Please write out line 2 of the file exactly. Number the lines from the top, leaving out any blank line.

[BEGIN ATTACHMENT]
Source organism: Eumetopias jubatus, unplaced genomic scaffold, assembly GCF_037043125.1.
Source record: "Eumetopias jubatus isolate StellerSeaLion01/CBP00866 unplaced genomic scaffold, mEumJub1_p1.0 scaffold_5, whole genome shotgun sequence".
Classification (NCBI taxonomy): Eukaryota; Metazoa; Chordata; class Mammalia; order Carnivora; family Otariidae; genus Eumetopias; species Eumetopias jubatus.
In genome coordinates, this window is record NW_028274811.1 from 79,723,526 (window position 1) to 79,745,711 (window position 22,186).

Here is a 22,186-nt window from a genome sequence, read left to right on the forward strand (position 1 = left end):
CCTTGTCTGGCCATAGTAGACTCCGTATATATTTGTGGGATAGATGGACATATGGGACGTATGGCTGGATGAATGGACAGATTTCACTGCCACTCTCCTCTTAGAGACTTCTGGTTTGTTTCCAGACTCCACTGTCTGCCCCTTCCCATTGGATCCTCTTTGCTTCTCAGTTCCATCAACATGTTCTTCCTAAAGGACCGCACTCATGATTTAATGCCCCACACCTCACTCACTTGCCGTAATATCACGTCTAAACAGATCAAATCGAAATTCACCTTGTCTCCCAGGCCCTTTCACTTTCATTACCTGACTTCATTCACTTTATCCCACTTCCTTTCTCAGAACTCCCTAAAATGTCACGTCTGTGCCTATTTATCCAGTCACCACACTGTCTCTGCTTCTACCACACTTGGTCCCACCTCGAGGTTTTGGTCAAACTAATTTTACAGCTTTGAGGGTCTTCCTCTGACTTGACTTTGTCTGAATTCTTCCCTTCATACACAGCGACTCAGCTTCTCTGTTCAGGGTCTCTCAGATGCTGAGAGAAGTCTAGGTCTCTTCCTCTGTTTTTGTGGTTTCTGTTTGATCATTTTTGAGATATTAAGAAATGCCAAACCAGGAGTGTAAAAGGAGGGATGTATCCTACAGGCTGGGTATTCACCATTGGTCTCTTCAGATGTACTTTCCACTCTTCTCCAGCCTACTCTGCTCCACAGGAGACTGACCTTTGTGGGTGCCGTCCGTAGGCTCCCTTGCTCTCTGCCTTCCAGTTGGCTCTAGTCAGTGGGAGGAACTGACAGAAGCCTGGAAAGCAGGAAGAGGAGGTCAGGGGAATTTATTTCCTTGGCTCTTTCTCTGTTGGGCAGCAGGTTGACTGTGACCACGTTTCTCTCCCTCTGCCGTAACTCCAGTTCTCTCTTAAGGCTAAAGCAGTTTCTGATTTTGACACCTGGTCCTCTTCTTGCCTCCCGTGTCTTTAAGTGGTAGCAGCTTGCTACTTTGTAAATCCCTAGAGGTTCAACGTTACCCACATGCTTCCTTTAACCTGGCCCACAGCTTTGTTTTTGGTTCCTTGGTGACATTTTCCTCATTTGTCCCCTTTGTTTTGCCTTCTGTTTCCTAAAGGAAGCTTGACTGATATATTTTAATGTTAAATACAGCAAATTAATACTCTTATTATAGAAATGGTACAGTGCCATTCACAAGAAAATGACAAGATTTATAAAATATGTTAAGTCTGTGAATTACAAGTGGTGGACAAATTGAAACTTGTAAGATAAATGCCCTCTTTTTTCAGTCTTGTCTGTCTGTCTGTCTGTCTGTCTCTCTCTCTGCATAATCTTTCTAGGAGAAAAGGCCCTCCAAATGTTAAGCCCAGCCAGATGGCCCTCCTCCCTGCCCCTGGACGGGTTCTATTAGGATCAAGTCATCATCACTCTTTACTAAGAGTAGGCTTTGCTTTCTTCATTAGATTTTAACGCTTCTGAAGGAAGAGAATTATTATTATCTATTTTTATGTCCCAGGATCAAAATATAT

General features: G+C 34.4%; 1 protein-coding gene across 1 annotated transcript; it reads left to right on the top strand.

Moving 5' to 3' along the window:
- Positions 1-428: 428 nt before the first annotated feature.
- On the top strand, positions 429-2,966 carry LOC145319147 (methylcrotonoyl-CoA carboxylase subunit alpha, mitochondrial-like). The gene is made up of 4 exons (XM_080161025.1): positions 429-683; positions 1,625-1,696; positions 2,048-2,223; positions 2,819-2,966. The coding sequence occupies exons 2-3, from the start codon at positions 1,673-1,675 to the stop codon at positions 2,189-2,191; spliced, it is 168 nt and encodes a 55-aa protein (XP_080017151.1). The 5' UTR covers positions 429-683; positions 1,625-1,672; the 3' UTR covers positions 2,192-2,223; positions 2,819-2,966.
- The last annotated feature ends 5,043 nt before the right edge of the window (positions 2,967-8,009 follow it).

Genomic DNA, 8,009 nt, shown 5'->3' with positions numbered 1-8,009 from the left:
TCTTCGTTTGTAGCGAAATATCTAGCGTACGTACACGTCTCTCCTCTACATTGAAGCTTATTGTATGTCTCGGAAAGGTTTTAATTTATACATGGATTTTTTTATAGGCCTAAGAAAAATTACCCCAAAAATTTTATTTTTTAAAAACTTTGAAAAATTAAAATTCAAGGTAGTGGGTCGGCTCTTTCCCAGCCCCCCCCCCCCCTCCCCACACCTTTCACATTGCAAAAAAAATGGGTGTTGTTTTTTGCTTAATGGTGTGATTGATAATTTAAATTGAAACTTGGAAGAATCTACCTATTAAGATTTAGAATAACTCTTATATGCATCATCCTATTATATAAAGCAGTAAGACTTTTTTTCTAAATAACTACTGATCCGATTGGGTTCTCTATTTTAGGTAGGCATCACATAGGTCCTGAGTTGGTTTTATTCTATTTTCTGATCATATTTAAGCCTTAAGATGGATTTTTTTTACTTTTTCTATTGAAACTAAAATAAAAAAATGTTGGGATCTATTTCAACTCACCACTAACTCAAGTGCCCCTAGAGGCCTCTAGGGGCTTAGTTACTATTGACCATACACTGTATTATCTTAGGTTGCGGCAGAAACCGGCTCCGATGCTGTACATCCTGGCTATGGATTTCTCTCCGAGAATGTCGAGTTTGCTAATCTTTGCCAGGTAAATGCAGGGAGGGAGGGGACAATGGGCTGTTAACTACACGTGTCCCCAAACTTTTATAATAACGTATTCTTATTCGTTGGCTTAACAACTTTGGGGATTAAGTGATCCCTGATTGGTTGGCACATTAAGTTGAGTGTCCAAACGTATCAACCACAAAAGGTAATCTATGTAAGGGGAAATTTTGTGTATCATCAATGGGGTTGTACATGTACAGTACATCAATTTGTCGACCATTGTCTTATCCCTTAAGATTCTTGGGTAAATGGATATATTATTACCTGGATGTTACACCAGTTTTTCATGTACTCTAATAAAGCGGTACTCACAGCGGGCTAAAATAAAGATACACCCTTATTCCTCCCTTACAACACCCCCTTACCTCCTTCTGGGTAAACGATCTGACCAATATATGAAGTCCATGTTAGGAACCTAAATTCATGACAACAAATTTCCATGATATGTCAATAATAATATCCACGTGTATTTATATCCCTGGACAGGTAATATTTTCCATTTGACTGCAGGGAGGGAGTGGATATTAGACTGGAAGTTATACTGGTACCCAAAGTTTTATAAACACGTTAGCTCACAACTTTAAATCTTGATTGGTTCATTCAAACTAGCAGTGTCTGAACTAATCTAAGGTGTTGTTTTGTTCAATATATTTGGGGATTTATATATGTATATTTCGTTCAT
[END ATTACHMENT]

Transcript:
Source record: "Eumetopias jubatus isolate StellerSeaLion01/CBP00866 unplaced genomic scaffold, mEumJub1_p1.0 scaffold_5, whole genome shotgun sequence".